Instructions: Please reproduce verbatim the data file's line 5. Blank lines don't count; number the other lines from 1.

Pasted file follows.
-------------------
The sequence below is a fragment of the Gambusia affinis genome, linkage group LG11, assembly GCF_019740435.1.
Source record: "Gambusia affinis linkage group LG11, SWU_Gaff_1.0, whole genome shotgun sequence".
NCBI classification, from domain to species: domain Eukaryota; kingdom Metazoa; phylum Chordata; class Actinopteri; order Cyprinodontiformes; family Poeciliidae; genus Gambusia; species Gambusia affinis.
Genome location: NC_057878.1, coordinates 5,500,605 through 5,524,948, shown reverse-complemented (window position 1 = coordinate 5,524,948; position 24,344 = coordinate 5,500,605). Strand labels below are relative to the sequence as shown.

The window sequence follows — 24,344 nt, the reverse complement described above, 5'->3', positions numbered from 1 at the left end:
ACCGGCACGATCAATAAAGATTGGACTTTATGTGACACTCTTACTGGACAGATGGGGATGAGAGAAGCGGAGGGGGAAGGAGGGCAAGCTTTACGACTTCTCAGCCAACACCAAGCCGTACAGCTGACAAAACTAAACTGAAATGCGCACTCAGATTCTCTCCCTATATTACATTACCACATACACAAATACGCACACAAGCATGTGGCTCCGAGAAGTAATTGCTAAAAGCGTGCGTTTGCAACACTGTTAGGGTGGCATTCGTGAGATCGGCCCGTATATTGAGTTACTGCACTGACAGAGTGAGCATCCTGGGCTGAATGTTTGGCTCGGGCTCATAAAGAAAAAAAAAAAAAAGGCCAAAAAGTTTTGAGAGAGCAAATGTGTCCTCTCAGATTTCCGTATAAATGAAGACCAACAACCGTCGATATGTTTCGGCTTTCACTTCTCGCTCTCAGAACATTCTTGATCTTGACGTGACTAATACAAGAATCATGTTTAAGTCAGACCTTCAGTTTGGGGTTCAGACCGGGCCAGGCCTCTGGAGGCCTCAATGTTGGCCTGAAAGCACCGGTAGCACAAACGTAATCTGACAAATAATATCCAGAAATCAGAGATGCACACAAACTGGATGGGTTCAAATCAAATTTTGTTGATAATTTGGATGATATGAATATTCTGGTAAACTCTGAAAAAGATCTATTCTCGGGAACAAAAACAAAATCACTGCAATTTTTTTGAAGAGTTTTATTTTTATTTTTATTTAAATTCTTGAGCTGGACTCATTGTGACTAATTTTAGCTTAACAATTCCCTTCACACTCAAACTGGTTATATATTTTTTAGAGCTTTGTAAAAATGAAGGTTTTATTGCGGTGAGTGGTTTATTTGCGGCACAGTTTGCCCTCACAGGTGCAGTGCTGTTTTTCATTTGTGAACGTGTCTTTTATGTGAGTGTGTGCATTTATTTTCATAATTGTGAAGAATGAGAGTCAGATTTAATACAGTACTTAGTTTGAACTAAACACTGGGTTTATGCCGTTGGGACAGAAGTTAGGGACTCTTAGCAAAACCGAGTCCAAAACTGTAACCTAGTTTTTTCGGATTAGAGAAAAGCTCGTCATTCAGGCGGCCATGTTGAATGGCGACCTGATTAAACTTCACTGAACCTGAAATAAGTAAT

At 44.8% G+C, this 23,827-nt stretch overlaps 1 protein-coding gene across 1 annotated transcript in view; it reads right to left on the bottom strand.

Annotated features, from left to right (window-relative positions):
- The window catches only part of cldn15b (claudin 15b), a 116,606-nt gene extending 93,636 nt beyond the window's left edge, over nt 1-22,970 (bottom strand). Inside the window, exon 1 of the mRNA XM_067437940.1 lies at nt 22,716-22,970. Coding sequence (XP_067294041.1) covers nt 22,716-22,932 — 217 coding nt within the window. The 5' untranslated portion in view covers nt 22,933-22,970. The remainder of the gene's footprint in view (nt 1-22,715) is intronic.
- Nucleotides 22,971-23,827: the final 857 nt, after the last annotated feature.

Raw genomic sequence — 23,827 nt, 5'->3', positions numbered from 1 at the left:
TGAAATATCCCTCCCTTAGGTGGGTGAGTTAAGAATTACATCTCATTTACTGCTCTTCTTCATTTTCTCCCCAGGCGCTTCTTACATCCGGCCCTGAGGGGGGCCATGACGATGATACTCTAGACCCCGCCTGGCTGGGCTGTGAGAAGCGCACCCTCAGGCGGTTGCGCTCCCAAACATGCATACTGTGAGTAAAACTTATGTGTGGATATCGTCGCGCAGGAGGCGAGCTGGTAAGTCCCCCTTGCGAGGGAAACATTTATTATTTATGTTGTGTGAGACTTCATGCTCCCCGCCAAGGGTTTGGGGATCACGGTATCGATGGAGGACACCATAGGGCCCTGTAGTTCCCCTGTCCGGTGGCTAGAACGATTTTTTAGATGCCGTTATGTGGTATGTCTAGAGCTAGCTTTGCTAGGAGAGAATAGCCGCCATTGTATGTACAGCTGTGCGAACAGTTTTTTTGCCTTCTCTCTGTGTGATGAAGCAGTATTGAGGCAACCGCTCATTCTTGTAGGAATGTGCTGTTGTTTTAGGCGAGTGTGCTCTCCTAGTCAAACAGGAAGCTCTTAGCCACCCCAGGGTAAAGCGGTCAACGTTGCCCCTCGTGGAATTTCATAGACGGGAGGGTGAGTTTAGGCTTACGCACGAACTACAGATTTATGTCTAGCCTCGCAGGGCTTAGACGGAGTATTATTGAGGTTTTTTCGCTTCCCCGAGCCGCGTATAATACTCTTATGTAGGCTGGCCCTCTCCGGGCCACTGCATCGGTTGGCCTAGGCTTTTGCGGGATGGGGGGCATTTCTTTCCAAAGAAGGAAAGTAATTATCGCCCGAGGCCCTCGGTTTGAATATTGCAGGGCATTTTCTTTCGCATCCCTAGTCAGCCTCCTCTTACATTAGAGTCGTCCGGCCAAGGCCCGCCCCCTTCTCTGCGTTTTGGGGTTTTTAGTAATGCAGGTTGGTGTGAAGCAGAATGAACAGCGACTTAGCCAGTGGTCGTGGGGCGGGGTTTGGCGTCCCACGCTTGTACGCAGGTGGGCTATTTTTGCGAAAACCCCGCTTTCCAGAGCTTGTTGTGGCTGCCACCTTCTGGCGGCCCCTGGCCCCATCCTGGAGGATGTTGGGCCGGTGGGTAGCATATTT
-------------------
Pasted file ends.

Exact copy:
The window sequence follows — 24,344 nt, the reverse complement described above, 5'->3', positions numbered from 1 at the left end: